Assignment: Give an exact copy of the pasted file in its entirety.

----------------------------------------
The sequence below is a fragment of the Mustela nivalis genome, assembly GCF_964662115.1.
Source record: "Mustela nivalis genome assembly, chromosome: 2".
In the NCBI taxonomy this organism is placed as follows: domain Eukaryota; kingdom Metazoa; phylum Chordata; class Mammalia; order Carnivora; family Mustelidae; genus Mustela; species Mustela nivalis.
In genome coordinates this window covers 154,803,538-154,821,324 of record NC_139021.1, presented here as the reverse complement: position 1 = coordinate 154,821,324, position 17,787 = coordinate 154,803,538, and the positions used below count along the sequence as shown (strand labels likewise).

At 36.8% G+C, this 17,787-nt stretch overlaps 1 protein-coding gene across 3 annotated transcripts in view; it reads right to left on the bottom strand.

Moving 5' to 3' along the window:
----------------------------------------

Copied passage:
The sequence below is a fragment of the Mustela nivalis genome, assembly GCF_964662115.1.
Source record: "Mustela nivalis genome assembly, chromosome: 2".
In the NCBI taxonomy this organism is placed as follows: domain Eukaryota; kingdom Metazoa; phylum Chordata; class Mammalia; order Carnivora; family Mustelidae; genus Mustela; species Mustela nivalis.
In genome coordinates this window covers 154,803,538-154,821,324 of record NC_139021.1, presented here as the reverse complement: position 1 = coordinate 154,821,324, position 17,787 = coordinate 154,803,538, and the positions used below count along the sequence as shown (strand labels likewise).

At 36.8% G+C, this 17,787-nt stretch overlaps 1 protein-coding gene across 3 annotated transcripts in view; it reads right to left on the bottom strand.

Moving 5' to 3' along the window: